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Immigration Policy and the Shaping of U.S. Culture

Becoming America

Roger White

The author examines the relationships between immigration policy, observed immigration patterns, and cultural differences between the United States and immigrants’ source countries. The entirety of U.S. immigration history (1607-present) is reviewed through a recounting of related legislative acts and by examining data on immigrant inflows and cross-societal cultural distances.
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Chapter 4: The National Origins Quota System: quantitative restrictions, 1921–1967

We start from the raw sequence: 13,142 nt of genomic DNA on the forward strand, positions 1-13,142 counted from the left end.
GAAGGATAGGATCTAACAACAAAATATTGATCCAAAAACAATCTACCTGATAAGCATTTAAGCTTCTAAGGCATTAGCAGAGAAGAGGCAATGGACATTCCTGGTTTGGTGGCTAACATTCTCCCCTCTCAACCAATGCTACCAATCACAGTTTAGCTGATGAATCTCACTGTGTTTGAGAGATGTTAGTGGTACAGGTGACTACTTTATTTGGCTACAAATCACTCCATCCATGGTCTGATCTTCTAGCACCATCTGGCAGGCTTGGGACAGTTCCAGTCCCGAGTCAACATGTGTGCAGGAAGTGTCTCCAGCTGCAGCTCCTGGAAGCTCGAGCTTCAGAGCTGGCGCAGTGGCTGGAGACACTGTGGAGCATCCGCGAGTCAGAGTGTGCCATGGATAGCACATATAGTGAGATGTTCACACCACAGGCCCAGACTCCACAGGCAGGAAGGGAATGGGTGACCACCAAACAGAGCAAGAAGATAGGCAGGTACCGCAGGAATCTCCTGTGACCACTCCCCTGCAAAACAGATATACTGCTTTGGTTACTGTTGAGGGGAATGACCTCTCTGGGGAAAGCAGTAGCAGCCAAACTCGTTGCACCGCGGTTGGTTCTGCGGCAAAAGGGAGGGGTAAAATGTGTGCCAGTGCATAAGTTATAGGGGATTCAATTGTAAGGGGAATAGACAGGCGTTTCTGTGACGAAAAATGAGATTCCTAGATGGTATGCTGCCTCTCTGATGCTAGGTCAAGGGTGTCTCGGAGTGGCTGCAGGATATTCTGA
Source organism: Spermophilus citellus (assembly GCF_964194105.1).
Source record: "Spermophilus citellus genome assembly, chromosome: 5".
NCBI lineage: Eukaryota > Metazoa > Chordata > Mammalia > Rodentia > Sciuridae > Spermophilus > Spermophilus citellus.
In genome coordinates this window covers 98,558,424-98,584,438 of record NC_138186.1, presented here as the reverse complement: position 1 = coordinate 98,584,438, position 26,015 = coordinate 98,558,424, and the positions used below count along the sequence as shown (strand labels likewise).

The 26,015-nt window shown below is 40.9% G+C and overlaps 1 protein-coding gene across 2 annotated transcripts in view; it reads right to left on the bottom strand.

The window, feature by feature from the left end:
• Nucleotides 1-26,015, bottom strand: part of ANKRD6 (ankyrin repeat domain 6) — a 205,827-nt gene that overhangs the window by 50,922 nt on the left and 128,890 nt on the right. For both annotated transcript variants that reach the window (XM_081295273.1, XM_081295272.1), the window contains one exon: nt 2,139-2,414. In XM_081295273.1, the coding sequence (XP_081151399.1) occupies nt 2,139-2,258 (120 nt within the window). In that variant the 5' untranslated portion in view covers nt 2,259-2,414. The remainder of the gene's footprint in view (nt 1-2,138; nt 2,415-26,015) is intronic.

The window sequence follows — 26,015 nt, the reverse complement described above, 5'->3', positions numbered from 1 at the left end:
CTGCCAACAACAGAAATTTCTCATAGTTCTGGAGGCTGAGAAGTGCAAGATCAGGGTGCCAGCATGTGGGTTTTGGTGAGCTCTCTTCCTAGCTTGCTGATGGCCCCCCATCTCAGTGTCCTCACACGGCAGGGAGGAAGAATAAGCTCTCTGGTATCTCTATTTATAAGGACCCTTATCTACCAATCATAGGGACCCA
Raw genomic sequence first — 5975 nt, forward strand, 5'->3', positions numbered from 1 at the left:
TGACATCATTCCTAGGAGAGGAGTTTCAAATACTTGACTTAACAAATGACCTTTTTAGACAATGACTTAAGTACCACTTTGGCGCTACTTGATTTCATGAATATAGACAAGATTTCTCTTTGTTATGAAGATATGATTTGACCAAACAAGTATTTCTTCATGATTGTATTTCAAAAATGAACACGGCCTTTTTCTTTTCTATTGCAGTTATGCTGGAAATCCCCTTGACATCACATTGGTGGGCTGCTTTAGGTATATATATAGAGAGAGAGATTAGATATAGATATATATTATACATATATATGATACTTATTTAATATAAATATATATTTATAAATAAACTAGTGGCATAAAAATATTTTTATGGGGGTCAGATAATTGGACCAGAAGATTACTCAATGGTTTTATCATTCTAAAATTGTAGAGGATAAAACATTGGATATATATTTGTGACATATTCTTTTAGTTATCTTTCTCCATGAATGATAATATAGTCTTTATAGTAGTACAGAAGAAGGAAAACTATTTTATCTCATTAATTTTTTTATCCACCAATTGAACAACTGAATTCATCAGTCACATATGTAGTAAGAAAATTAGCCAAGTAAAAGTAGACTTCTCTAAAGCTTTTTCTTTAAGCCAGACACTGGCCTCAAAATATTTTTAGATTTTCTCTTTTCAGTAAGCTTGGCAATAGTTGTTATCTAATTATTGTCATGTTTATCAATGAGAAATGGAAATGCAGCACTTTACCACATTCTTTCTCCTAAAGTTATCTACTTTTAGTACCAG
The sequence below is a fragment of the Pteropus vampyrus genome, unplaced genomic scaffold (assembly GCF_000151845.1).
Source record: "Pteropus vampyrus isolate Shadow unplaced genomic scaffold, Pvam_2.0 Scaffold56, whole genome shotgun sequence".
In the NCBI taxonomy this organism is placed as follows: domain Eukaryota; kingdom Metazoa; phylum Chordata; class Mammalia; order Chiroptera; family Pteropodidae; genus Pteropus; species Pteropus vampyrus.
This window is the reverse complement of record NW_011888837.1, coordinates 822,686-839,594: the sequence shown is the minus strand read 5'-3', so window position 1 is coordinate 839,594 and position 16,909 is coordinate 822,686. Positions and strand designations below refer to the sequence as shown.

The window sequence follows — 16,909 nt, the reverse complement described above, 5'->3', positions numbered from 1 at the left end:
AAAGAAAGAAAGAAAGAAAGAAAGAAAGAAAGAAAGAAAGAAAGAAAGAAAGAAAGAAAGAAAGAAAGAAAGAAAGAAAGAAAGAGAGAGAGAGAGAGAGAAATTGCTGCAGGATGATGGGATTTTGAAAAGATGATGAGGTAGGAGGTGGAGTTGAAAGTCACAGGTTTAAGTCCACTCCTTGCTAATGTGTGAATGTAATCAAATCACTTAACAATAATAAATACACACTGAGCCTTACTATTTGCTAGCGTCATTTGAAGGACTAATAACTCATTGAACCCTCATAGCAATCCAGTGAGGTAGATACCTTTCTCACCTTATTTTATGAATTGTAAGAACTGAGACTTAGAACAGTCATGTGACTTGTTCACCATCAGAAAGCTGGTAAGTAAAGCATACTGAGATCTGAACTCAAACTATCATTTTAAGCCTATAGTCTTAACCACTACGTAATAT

Becoming America

Roger White

Extract

We review U.S. immigration history during the period from 1921 through 1967. The Emergency Quota Act (1921) and the Johnson-Reed Act (1924) established and revised the National Origins Quota System, augmenting existing qualitative restrictions on immigration with quantitative restrictions. This greatly reduced immigrant inflows, including arrivals from Southern and Eastern Europe, while affording a large percentage of the quota allocation to Northern and Western Europe. The McCarran-Walter Act (1952) eliminated race as a barrier to immigration and citizenship, allowed immediate relatives of citizens to enter without numerical restriction, and revised the National Origins Formula. Even so, quota limits and the bias favoring immigration from Northern and Western Europe remained in place. During this period, the annual average inflow of 203,395 immigrants was markedly smaller than the average inflow of 537,945 witnessed during the 1885-1920 period, and much closer to the average annual inflow of 161,390 observed between 1820 and 1884.

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